After leading out in the development of a course of study, the seventies turned to the reform of their meeting schedule. Like most other quorums, the seventies held their infrequent meetings on Monday evenings. However, since seventies were called as missionaries and other assignments infringed upon this primary responsibility, they could make the case for holding meetings on Sunday as a means of invigorating the quorums. In January 1907, the First Council asked the First Presidency and Twelve to approve a change in seventies quorums’ meeting times from Monday evening to the more convenient Sunday morning between nine and twelve. This was such a radical proposal that three hours of discussion preceded approval. The First Presidency then sent a circular letter to local ecclesiastical officers emphasizing that seventies might determine the time of their meeting on Sunday morning and that if any seventies taught Sunday School, which also met on Sunday mornings, bishops should release them. Seventies held the first meetings under this new schedule on November 3, 1907, with B. H. Roberts’s Seventies Course as the lesson manual. [18]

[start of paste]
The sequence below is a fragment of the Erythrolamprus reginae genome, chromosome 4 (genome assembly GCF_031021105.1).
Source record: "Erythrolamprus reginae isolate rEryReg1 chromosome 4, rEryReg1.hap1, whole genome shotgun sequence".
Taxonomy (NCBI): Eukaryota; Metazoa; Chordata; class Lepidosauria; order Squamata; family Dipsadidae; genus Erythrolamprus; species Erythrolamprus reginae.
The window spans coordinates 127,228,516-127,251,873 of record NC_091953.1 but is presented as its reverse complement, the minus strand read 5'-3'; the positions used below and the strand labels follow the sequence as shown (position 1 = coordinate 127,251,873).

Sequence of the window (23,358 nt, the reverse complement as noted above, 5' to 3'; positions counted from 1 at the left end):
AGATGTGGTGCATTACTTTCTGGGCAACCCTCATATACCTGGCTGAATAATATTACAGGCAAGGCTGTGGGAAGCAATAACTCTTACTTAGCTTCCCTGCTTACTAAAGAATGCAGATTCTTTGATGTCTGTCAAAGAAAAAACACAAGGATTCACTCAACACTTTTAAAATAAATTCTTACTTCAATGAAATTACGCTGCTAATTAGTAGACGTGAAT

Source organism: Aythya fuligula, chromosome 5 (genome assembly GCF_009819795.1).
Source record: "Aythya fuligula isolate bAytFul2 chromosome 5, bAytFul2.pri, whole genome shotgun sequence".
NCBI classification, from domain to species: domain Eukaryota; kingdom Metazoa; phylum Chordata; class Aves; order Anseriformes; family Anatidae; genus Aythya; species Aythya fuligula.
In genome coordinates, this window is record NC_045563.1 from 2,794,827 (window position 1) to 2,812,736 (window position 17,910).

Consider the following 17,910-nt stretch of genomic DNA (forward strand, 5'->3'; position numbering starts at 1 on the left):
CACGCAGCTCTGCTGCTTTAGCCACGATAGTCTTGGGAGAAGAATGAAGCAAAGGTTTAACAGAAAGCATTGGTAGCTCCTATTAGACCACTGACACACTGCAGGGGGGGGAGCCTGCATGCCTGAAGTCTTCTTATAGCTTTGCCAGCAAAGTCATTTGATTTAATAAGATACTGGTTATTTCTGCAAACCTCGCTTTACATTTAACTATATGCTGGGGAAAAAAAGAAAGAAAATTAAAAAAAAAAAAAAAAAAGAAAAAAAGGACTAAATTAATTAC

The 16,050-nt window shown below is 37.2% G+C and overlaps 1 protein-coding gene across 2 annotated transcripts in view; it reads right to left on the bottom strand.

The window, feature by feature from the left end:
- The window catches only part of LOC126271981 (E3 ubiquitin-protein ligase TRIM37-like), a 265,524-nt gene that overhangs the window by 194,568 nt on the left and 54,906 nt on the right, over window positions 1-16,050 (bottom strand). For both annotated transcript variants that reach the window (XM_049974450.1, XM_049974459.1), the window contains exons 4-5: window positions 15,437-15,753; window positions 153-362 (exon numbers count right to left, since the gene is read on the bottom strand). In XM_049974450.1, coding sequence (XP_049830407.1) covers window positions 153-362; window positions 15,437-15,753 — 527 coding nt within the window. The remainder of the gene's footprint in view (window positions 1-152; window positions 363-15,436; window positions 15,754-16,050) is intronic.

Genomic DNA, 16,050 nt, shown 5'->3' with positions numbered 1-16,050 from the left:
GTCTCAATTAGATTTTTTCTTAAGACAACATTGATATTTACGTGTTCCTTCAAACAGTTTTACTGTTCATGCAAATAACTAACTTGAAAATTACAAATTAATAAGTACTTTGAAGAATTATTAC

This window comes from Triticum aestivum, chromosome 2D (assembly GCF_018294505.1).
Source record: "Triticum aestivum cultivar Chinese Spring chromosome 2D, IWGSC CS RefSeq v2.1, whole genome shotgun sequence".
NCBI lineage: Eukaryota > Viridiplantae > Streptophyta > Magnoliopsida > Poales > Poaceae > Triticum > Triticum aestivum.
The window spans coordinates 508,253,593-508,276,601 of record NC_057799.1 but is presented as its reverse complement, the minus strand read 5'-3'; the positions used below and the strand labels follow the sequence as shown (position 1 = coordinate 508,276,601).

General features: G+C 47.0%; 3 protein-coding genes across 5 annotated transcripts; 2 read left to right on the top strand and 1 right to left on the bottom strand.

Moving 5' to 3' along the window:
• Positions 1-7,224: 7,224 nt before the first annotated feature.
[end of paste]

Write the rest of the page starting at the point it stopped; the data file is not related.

The seven presidents recognized that the new procedure and new lessons might create some problems, and in an effort to assist in resolving difficulties, the Improvement Era added a new section, “The Seventy’s Council Table,” edited by Roberts. But the anticipated difficulties still surfaced. In June 1908 members of the seventies quorum of the Union Stake objected to bishops attending their meetings. The stake presidency felt, however, that bishops had a right to attend any meeting held in the ward. In addition, seventies interpreted this emphasis on quorum meetings as releasing them from the responsibility of attending weekly sacrament meetings. Some also thought themselves relieved from allegiance to a stake since the seventies quorums were general Church rather than stake organizations. [19]

Because other priesthood quorums met on Monday evening, a number of stake presidents felt that Sunday seventies’ meetings caused too much confusion and that the First Presidency ought to switch the meeting back to Monday. After consideration, the First Presidency and the Twelve agreed, and a delegation met with members of the First Council to secure their approval. Because the percentage of attendance at quorum meetings had increased after the change, the seventies refused to go back to Monday even though most Apostles thought they ought to. [20]